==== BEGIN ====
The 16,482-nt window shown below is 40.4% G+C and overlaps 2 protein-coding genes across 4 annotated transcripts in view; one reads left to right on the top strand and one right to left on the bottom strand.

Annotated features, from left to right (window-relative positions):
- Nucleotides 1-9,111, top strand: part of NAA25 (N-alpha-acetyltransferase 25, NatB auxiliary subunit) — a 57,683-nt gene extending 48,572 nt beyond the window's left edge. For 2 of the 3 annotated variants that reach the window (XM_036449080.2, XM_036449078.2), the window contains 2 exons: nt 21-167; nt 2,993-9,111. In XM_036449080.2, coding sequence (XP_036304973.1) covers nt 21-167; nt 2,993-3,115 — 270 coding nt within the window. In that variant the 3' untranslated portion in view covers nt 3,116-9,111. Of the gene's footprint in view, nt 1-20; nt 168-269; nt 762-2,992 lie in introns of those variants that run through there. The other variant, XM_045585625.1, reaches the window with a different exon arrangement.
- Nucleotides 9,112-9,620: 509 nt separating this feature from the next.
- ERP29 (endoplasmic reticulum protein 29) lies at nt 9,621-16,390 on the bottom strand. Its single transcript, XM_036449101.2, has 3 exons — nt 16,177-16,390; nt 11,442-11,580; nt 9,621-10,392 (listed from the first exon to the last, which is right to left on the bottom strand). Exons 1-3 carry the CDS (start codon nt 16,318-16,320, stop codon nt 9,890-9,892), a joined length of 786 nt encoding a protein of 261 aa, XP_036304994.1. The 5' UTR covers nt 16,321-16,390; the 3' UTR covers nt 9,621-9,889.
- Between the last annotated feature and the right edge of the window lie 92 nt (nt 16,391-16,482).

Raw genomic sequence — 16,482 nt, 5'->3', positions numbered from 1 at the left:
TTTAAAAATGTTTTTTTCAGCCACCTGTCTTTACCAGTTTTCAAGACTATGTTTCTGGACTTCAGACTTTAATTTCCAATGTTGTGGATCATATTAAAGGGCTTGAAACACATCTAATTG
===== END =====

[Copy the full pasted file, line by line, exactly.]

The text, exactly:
The 16,482-nt window shown below is 40.4% G+C and overlaps 2 protein-coding genes across 4 annotated transcripts in view; one reads left to right on the top strand and one right to left on the bottom strand.

Annotated features, from left to right (window-relative positions):
- Nucleotides 1-9,111, top strand: part of NAA25 (N-alpha-acetyltransferase 25, NatB auxiliary subunit) — a 57,683-nt gene extending 48,572 nt beyond the window's left edge. For 2 of the 3 annotated variants that reach the window (XM_036449080.2, XM_036449078.2), the window contains 2 exons: nt 21-167; nt 2,993-9,111. In XM_036449080.2, coding sequence (XP_036304973.1) covers nt 21-167; nt 2,993-3,115 — 270 coding nt within the window. In that variant the 3' untranslated portion in view covers nt 3,116-9,111. Of the gene's footprint in view, nt 1-20; nt 168-269; nt 762-2,992 lie in introns of those variants that run through there. The other variant, XM_045585625.1, reaches the window with a different exon arrangement.
- Nucleotides 9,112-9,620: 509 nt separating this feature from the next.
- ERP29 (endoplasmic reticulum protein 29) lies at nt 9,621-16,390 on the bottom strand. Its single transcript, XM_036449101.2, has 3 exons — nt 16,177-16,390; nt 11,442-11,580; nt 9,621-10,392 (listed from the first exon to the last, which is right to left on the bottom strand). Exons 1-3 carry the CDS (start codon nt 16,318-16,320, stop codon nt 9,890-9,892), a joined length of 786 nt encoding a protein of 261 aa, XP_036304994.1. The 5' UTR covers nt 16,321-16,390; the 3' UTR covers nt 9,621-9,889.
- Between the last annotated feature and the right edge of the window lie 92 nt (nt 16,391-16,482).

Raw genomic sequence — 16,482 nt, 5'->3', positions numbered from 1 at the left:
TTTAAAAATGTTTTTTTCAGCCACCTGTCTTTACCAGTTTTCAAGACTATGTTTCTGGACTTCAGACTTTAATTTCCAATGTTGTGGATCATATTAAAGGGCTTGAAACACATCTAATTG